Estero de San Antonio, Bodega Bay

Estero de San Antonio, Bodega Bay

by | Dec 14, 2022

Estero de San Antonio is a small coastal lagoon formed by a sand bar that dams Stemple Creek, a stream that starts in the hills of Marin and Sonoma Counties and flows generally west to Bodega Bay near the mouth of Tomales Bay, 5.75 miles (9 km) southeast of the community of Bodega Bay and 1.5 mi (2.4 km) northwest of Dillon Beach, California. In some years, the seasonal sand bar at the mouth of Stemple Creek completely restricts tidal exchange, resulting in periods of hypersalinity in the estuary. When the mouth is open, the tidal influence can range upstream for 4 miles (6.5 km).

Historically, the Coast Miwok inhabited the beaches along the river mouth. From the beginning of European settlement in 1865, the watershed had mixed farming with small livestock herds and large areas of land cultivated for barley, wheat, vegetables, and potatoes. Poultry and egg production was an important part of the local economy from the 1930s through World War II. In 1977, the California Department of Fish and Game identified the Estero de San Antonio as one of the most significant habitat areas in the state. The watershed is a mosaic of habitat types including densely wooded riparian ravines, salt grass flats, mudflats, eelgrass beds, small freshwater ponds, and coastal oak woodlands occur in the upper watershed. Today 90% of the watershed is used for livestock grazing, mostly beef and sheep ranches in the Marin County portion with a few dairies.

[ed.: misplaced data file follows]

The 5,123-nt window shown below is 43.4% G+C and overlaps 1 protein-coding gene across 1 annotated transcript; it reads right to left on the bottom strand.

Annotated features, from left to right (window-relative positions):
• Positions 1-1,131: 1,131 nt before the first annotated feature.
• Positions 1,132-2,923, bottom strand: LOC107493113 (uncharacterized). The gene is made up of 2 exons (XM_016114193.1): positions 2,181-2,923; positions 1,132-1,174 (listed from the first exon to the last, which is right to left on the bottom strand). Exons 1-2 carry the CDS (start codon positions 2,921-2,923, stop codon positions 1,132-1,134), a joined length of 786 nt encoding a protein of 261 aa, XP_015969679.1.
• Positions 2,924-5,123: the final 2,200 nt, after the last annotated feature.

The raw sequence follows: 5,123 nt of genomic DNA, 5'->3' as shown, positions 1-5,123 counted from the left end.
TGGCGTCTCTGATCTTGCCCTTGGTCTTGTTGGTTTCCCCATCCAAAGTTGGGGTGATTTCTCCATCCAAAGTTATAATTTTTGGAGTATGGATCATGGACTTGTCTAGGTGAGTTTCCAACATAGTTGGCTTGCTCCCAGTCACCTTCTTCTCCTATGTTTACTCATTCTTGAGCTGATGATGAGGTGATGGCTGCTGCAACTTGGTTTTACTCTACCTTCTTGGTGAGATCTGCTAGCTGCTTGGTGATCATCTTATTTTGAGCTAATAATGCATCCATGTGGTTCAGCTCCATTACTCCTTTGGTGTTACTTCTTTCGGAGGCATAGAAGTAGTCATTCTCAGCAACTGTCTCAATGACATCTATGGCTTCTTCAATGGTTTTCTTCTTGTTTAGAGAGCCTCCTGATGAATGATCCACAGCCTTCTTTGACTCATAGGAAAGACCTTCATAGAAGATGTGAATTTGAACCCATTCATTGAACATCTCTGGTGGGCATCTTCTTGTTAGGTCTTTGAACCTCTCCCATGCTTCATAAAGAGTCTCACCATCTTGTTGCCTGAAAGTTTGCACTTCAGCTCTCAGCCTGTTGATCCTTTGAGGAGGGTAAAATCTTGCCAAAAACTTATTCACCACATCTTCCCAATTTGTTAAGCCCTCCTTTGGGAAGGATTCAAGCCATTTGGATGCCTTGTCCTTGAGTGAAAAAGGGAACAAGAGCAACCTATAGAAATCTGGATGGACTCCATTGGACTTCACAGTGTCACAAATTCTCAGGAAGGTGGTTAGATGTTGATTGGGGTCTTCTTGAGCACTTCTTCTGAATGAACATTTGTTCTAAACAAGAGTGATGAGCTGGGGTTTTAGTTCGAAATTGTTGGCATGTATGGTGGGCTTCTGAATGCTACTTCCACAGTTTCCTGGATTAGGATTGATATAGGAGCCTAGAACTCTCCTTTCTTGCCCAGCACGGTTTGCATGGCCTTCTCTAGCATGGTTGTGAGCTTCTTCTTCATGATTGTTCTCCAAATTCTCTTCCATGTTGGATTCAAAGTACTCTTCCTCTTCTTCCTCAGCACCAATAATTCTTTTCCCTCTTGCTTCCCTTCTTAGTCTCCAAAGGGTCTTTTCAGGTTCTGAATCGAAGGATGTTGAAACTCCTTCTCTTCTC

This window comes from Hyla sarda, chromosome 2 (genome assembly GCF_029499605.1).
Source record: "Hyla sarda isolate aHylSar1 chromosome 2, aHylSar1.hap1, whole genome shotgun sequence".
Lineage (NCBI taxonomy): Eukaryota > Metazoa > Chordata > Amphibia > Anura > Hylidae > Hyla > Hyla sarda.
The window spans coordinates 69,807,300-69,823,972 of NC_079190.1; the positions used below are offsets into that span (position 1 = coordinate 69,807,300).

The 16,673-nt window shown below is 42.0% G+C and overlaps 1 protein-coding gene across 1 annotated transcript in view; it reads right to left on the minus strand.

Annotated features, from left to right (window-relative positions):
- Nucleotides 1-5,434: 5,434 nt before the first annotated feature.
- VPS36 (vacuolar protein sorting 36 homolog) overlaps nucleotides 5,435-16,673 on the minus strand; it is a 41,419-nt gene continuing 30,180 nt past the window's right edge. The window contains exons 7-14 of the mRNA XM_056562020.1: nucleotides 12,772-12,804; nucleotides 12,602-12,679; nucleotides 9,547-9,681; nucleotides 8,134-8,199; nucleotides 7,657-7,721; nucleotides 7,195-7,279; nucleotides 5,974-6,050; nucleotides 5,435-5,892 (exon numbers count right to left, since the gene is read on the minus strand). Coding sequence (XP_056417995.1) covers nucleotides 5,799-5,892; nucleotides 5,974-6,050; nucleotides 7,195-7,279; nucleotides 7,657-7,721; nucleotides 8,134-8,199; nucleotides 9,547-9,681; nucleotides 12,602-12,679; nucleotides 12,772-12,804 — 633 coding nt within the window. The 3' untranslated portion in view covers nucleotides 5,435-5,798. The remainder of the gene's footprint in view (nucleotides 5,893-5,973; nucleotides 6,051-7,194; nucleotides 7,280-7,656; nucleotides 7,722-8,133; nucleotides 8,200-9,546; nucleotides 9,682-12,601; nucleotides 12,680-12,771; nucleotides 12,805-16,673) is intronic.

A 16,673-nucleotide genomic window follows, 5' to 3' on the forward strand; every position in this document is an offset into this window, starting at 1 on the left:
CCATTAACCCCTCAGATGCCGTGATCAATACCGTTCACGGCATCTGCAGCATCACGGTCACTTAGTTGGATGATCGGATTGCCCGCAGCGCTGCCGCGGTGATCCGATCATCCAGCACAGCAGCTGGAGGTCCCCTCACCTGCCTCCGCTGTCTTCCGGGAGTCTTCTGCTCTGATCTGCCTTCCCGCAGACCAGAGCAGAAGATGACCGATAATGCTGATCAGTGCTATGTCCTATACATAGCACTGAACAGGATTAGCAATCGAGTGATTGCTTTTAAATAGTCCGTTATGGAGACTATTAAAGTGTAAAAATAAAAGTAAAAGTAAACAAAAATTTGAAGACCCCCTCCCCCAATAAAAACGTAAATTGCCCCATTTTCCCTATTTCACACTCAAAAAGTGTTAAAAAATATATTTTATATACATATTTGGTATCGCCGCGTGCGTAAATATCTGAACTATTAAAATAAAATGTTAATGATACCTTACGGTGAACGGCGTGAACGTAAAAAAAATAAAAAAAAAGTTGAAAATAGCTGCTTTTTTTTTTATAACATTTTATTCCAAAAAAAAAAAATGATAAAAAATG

Estero de San Antonio State Marine Recreational Management Area is a protected area of 0.09 square miles (23 ha) that includes the waters below the mean high tide within the lagoon. The marine protected area prohibits taking any living marine resources and is part of the Greater Farallones National Marine Sanctuary. Access to the beach is by boat only since private property restricts access from land. Read more here and here. Explore more of Estero de San Antonio here:

About the background graphic

This ‘warming stripe’ graphic is a visual representation of the change in global temperature from 1850 (top) to 2022 (bottom). Each stripe represents the average global temperature for one year. The average temperature from 1971-2000 is set as the boundary between blue and red. The color scale goes from -0.7°C to +0.7°C. The data are from the UK Met Office HadCRUT4.6 dataset. 

Credit: Professor Ed Hawkins (University of Reading). Click here for more information about the #warmingstripes.

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